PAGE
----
Chelmno was the first extermination camp created by the Nazis in World War II. Located between Lodz and Poznan, Poland, Chelmno ("Kulemhof" in German) served as a strategic location for the early implementation of the Final Solution. It was a small town along the railway and was hidden within a wooded area. It was also close to the Lodz ghetto where the majority of Jews in the area lived.
Little is known about Chelmno, because the Nazis were careful to hide the atrocities they committed here. They burnt bodies and went to lengths to plant trees in the area to erase the entire crime.
Using the castle in Chelmno as headquarters, prisoners were brought here starting in December of 1941 thinking (as most at the start of the war) that they were being assigned to work camps. They were told to undress, hand over their valuables and prepare for "baths". Semi trucks were attached to the basement where people were loaded into the trailer. When the trailer was full, the door was shut, the ignition started and the exhaust pipe was attached, killing those inside with carbon monoxide. Then the trucks (three total), called "sonderwagons" by the Germans drove to a nearby wooded area where the dead were placed in mass graves.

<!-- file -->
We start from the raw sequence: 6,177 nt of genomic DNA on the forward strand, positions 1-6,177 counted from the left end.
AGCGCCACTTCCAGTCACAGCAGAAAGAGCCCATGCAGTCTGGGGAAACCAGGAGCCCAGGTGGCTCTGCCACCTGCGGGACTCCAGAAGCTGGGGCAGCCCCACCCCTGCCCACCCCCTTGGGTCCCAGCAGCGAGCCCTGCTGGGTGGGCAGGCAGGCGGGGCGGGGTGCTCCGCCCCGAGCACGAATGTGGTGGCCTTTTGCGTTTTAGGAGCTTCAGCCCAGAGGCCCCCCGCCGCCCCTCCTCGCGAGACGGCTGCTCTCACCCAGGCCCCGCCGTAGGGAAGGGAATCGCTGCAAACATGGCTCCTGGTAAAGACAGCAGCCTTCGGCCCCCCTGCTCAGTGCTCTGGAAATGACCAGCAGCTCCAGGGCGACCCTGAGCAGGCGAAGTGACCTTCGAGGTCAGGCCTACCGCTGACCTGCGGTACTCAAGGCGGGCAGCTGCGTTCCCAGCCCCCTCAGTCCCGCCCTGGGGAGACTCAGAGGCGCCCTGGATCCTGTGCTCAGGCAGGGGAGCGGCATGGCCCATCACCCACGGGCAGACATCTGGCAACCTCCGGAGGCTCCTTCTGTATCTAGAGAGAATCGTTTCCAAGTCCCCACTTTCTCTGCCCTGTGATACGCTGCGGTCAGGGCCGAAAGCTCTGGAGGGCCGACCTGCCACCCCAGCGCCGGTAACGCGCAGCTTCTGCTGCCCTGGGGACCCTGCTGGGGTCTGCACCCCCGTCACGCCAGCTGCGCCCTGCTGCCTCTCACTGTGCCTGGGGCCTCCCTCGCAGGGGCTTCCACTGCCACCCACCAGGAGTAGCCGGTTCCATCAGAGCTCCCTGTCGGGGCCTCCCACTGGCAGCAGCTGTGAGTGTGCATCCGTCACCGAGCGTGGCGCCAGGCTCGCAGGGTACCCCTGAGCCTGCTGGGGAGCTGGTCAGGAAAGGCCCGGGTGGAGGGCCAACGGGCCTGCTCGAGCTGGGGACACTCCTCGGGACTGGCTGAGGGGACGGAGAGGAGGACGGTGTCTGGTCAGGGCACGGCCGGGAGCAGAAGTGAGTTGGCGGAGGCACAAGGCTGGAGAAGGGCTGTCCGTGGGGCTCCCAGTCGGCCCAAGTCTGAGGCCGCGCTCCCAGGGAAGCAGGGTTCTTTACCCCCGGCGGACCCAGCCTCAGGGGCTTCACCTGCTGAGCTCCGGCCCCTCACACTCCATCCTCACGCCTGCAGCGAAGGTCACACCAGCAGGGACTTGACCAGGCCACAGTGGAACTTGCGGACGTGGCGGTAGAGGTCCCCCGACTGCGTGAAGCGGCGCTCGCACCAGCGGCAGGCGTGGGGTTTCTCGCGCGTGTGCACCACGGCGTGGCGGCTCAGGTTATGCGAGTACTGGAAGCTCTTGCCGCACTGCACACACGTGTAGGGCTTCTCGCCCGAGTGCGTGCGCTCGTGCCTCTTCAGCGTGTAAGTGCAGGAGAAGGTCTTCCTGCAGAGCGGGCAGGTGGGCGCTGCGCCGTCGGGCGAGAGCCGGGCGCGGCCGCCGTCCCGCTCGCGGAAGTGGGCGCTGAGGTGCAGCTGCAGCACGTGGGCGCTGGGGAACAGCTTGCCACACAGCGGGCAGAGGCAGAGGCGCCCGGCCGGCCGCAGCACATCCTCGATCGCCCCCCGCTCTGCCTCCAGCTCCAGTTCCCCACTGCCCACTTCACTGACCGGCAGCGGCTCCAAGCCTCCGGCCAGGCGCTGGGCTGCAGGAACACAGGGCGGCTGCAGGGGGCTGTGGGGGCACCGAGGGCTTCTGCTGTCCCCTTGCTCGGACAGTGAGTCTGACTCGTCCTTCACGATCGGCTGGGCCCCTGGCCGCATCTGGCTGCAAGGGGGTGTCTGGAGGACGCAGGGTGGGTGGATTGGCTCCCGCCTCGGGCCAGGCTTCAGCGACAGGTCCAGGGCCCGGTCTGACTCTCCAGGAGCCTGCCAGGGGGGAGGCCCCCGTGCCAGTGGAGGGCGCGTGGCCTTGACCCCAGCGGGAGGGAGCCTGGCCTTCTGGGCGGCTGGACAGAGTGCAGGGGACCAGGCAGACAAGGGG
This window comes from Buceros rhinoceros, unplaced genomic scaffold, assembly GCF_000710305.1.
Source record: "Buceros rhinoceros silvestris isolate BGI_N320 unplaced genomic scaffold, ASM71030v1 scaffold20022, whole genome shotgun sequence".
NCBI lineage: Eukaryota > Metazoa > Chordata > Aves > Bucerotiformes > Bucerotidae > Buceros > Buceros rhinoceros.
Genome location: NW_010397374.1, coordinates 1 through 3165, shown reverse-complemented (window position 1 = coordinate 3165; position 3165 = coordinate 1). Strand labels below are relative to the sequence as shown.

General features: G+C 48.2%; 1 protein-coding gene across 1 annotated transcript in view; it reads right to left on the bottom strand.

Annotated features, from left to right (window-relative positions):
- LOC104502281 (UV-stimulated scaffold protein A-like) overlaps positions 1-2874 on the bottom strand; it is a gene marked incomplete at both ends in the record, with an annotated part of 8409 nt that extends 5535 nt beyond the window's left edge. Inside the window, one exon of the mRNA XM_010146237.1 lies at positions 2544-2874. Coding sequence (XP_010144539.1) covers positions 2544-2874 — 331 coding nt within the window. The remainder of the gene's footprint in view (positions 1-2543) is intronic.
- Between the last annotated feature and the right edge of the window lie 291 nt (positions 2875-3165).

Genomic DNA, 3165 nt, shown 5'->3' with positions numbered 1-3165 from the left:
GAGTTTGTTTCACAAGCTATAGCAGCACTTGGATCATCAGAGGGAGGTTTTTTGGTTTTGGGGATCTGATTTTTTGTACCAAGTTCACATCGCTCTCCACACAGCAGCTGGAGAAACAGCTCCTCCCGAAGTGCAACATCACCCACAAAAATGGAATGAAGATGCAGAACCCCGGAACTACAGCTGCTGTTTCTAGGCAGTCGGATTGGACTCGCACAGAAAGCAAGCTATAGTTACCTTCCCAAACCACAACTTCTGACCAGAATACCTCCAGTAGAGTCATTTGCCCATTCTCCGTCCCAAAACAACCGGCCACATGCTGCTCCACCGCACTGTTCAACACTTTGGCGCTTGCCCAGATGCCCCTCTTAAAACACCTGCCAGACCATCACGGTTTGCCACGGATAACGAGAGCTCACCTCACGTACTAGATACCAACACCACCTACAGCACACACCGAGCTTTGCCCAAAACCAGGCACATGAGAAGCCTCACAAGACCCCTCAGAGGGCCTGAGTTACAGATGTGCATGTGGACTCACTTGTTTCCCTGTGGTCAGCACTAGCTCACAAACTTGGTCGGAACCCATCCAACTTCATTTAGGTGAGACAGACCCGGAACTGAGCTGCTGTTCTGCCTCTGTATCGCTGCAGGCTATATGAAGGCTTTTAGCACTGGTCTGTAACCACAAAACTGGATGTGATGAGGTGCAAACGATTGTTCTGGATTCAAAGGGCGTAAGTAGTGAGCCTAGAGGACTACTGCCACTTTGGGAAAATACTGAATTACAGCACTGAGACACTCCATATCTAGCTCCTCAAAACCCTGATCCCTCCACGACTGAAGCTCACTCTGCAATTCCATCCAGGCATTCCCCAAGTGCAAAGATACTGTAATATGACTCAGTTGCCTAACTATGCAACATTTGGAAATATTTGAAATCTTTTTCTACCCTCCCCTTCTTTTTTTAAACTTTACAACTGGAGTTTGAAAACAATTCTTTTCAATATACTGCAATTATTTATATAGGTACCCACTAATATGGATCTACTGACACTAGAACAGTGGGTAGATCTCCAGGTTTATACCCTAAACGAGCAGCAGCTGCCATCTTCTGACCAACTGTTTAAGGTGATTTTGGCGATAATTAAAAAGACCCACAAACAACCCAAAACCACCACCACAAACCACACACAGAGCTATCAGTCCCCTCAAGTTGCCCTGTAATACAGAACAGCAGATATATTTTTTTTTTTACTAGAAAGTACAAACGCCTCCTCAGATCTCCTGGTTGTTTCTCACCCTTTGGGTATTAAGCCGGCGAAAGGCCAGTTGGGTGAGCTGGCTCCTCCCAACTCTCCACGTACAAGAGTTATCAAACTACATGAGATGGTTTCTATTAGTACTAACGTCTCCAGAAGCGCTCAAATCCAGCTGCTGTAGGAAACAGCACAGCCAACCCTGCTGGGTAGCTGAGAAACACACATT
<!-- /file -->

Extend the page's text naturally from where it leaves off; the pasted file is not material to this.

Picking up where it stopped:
It has been estimated that over a quarter million Jews were killed here along with many gypsies, Poles and Russian spies. The children of the town Lidice were also murdered here as retribution for the assassination of reichprotektor Reinhard Heidrich in Czechoslovakia.
The camp was used between December of 1941 thru April of 1943, then was shut down until 1944 when they built crematoriums and started to use Zyklon B gas instead of their sonderwagon methods. The Russians finally liberated the camp, but it had been completely destroyed and only two escaped survivors remained.